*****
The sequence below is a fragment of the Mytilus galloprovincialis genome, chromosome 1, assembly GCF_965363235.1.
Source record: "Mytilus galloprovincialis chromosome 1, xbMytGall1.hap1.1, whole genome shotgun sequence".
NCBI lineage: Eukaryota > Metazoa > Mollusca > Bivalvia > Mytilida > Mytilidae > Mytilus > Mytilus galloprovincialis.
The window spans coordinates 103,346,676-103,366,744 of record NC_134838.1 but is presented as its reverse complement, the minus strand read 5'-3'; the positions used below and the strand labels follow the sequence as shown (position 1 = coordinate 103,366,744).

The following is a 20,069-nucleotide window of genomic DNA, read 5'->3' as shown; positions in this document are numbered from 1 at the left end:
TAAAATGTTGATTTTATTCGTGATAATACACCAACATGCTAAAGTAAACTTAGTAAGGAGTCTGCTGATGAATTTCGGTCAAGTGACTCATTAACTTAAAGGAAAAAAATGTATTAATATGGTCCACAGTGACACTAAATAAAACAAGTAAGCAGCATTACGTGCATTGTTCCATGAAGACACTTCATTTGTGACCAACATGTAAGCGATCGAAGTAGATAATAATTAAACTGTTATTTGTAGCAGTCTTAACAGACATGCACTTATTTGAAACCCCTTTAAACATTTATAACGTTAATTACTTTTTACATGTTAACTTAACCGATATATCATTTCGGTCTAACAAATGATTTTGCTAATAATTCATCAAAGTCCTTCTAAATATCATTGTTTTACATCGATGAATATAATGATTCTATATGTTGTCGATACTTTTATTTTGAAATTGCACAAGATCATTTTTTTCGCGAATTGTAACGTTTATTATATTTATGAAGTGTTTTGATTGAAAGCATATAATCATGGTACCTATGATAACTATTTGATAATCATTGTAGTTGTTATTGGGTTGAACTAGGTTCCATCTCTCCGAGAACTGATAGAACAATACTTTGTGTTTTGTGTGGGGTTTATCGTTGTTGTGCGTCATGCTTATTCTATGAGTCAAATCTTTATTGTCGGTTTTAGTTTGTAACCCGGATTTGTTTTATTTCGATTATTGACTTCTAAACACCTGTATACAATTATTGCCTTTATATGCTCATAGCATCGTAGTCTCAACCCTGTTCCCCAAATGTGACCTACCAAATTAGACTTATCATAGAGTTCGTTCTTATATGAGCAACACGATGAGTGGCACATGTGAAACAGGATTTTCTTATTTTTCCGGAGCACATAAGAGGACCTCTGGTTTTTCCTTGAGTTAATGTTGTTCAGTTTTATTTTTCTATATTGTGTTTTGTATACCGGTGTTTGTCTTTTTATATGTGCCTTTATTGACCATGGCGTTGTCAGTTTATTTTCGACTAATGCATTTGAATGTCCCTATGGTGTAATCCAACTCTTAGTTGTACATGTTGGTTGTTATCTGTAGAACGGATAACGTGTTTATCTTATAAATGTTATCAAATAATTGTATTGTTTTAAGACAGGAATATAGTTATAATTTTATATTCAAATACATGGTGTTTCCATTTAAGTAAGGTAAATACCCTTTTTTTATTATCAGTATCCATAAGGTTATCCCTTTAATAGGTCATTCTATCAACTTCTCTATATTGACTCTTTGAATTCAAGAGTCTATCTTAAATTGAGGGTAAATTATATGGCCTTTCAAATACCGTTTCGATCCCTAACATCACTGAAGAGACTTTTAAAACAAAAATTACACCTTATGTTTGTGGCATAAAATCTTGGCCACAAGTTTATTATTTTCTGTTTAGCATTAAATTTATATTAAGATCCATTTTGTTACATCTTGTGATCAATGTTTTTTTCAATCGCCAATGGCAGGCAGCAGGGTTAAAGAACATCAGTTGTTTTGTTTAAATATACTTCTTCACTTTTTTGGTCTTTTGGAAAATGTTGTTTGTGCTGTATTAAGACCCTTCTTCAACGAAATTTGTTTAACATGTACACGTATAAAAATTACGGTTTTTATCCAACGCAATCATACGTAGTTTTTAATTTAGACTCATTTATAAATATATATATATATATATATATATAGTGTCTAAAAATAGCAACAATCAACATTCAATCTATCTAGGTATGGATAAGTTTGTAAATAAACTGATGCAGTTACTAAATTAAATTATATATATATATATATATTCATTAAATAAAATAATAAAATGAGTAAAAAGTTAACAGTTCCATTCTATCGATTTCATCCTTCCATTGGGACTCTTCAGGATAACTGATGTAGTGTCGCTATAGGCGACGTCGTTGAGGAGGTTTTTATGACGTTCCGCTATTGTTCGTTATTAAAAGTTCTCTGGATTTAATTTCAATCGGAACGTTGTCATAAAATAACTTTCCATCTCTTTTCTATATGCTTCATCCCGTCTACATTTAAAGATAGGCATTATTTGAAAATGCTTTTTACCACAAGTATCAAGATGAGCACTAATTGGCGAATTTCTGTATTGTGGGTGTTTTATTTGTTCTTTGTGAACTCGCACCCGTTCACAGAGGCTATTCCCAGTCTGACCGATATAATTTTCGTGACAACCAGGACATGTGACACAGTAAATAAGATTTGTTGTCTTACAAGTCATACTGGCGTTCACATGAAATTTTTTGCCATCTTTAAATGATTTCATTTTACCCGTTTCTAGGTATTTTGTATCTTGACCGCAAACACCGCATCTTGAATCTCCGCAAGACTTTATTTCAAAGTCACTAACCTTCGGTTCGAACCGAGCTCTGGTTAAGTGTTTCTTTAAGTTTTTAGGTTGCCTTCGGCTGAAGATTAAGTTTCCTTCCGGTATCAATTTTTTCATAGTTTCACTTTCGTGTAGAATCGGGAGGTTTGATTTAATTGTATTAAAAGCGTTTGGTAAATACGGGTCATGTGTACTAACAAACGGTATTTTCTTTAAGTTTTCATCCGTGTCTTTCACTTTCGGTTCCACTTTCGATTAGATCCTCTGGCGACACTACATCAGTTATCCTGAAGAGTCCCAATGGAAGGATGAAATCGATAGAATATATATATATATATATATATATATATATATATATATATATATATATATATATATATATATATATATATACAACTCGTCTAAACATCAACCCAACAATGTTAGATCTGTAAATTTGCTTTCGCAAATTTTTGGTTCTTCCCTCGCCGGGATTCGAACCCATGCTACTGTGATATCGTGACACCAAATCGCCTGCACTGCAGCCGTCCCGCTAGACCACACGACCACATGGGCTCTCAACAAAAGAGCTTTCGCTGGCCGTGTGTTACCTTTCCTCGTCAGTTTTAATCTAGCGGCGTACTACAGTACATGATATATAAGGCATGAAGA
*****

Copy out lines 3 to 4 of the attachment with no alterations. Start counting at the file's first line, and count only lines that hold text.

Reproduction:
NCBI lineage: Eukaryota > Metazoa > Mollusca > Bivalvia > Mytilida > Mytilidae > Mytilus > Mytilus galloprovincialis.
The window spans coordinates 103,346,676-103,366,744 of record NC_134838.1 but is presented as its reverse complement, the minus strand read 5'-3'; the positions used below and the strand labels follow the sequence as shown (position 1 = coordinate 103,366,744).